PICK YOUR OWN
Fall's bounty is right at your fingertips.
WRITTEN BY ANN LINDEMANN
PHOTO BY JACI GOODMAN
M ost of us toil in offices instead of fields. But that doesn’t mean we can’t get our hands dirty and celebrate the fall harvest at a variety of pick-your-own farms throughout the Reno-Tahoe region.
Autumn is a great time to rally your gang and scope out the perfect pumpkin, pluck some apples, or stock up on the last tomatoes and raspberries of the season. Combine these pick-your-own experiences with other iconic fall pursuits — such as corn mazes and hayrides –– and you have the makings of an ideal fall day.
“Pick-your-own can become a family outing tradition — we have generational pick-your-own families that come to our farm,” says Rick Lattin, of Lattin Farms.
After years of transforming his Fallon-based farm into an autumnal family fun destination, Lattin now has a large devoted local following. A corn maze designer extraordinaire, Lattin says farm activities are not only fun, but educational.
“Everyone needs to know where their food comes from and how it’s grown,” Lattin says. “This is especially important for kids who think Cheerios grow on trees. Just like bird watching, farmer watching can be a valuable experience. They are the nation’s most endangered species after all!”
Before you load up the car and embark on your fall farm adventure, consider these tips:
- Call ahead for price and availability
- Make sure you know whether the farm provides containers or if you need to bring your own
- Ask about farm amenities. Do they offer water? Is food available for sale?
- Dress like a farmer. Be prepared for the weather. Wear a hat, and footwear that protects from weeds, stickers, and more
- Some farms accept credit cards and checks, but cash is the best method for pick-your-own produce
- Best time to pick? Try to plan your visit during the early morning or late afternoon hours for the best quality of produce
- Observe the farm’s signs and directions and practice produce-picking etiquette
PUMKIN PICKING POINTERS
- Pumpkins are heavy; consider taking a small wagon to carry the bounty
- Pumpkin carvers should bring their designs along to find the perfect pumpkin canvas for their handiwork
- Farmers offer a variety of pumpkins. Typically the small ones are great for baking and the larger ones are best used for carving
- Don’t pick a pumpkin up by its stem as it may break off and ruin the pumpkin’s natural aesthetic
- Lattin Farms This Fallon-based farm offers not only organic fall pick-your-own produce (their tomatoes and raspberries are legendary), but also a plethora of fun family activities from corn mazes to pumpkin towers. Visit Lattinfarms.com or call 866-638-6293 for hours of operation.
- Ferrari Farm Just minutes from downtown Reno at Rock Boulevard and Mill Street, Ferrari Farm offers aisles of planted pumpkin crops as well as hayrides, a corn maze (try it at night with a flashlight), and much more. Open from Oct. 1 – 31. For details, call 775-856-4962.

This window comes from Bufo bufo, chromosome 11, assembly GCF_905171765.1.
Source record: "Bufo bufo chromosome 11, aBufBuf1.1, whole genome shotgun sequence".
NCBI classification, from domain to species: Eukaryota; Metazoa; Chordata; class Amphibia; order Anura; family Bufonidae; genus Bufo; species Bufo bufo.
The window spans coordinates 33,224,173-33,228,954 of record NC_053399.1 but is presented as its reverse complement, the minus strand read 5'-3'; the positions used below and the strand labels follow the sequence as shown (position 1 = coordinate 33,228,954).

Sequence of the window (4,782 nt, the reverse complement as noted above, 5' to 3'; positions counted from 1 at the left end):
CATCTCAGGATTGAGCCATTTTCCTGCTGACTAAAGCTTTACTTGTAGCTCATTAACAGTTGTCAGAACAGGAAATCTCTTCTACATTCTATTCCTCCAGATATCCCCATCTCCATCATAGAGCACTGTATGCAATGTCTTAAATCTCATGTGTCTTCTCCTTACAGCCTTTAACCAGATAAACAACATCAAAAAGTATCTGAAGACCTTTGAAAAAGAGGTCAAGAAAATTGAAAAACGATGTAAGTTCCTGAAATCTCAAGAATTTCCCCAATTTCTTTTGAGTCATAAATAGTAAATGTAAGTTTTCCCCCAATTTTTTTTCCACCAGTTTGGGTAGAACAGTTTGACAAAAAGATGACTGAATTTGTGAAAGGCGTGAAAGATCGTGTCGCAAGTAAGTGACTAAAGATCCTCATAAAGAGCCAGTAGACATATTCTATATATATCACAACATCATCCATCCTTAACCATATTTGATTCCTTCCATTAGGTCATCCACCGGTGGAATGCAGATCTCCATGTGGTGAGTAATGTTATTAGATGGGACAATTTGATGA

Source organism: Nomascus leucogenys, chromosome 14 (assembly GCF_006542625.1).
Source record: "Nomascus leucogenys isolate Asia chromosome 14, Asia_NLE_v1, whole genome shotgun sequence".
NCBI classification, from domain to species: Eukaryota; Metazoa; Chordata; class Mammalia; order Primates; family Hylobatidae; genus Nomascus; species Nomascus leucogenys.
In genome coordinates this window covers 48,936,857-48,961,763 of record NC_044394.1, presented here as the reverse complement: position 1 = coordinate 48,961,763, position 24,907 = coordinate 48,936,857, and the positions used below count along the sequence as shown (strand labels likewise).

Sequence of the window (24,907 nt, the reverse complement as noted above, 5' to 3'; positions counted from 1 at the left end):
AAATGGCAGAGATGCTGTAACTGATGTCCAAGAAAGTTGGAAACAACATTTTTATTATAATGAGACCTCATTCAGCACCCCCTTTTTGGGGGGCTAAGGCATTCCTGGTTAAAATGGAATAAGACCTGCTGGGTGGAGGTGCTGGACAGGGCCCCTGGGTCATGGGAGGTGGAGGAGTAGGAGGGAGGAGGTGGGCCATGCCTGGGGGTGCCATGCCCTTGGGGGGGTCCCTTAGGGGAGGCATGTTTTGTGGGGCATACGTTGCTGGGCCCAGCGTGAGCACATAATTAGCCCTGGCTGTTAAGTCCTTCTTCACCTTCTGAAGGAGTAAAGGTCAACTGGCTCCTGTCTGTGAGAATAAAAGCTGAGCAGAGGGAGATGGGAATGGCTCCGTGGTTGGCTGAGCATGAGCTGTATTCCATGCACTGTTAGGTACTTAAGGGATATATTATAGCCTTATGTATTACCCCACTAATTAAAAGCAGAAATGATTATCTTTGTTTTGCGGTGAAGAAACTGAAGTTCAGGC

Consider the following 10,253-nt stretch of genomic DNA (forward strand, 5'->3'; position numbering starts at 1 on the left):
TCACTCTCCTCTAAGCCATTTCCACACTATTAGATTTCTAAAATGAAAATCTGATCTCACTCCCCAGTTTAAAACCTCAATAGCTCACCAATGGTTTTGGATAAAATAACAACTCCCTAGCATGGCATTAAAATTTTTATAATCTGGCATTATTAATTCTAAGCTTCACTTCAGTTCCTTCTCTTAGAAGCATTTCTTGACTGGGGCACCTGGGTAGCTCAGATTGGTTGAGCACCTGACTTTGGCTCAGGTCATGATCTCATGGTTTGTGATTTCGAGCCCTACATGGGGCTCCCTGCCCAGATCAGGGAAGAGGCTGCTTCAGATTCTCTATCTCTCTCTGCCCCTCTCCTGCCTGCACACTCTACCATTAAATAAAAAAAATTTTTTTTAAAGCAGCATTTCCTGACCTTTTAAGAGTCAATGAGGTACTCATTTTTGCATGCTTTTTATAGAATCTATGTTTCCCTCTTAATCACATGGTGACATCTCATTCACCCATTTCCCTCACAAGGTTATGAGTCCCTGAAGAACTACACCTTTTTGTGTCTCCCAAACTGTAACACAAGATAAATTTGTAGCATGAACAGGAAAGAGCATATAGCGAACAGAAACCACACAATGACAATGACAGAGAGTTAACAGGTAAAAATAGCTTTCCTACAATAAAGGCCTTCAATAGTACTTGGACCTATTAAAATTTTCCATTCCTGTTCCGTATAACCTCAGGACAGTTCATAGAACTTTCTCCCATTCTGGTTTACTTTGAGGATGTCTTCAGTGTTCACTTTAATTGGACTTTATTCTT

- Wemple’s Pumpkin Patch Near Susanville, Calif. (off Highway 395 in Milford, Calif.), this farm boasts 15 varieties of farm-grown pumpkins, a country store, corn maze, cookhouse, and tractor rides. Open 9 a.m. – 5 p.m. Oct. 1 – 31. For details, visit Wemplespumpkinpatch.com or call 530-253-2514.
- Corley Ranch This Gardnerville-based working ranch pulls out the stops every year with its annual Carson Valley Harvest Festival held 11 a.m. – 5 p.m. every weekend during the month of October. For event details, visit Corleyranch.com or call 775-265-3045.
- Andelin Family Farm This pumpkin patch/fall festival in Spanish Springs (in Reno) will include seven varieties of pumpkins. The farm also has animals to see and feed, a hayride, barnyard activities, a hay maze, and an art barn with dress up, crafts, and story time. Admission is $5 per person (babies 1 year and under are free). The fee includes a $1 credit towards any pumpkin. Open 10 a.m. – 3 p.m. Tues. – Thurs. and 10 a.m. – 6 p.m. Fri. and Sat. Oct. 1 – 31. For details, visit Andelinfamilyfarm.blogspot.com.
- Hungry Mother Organics Bring the kids down to Hungry Mother in Minden. They will have squash, cucumbers, beans, tomatoes, pumpkins, and more ripe for the plucking. For details, visit Hungrymotherorganics.com or call 775-267-3084.
- Apage Organics After a total crop failure last year, due to the weather, Agape in Washoe Valley wasn’t open for pick-your-own organic apples. As of this writing, it appears the situation could be heading in this direction again this year. But there’s a chance they may be open. So be sure to call before you arrive at 775-885-1988 or visit Agapeorganics.com.
- Apple Hill While not next door, Apple Hill is just a 2.5-hour drive from Reno. More than nine orchards/farms offer a pick-your-own experience. Avoid weekends if you can or get ready for large crowds. It’s a popular autumn destination. For details, visit Applehill.com.
Lake Tahoe-based Writer Ann Lindemann is a frequent contributor to edible Reno-Tahoe and her work can be found in a variety of regional and national publications. She loves picking her own produce and hayrides, but finds corn mazes a tad claustrophobic.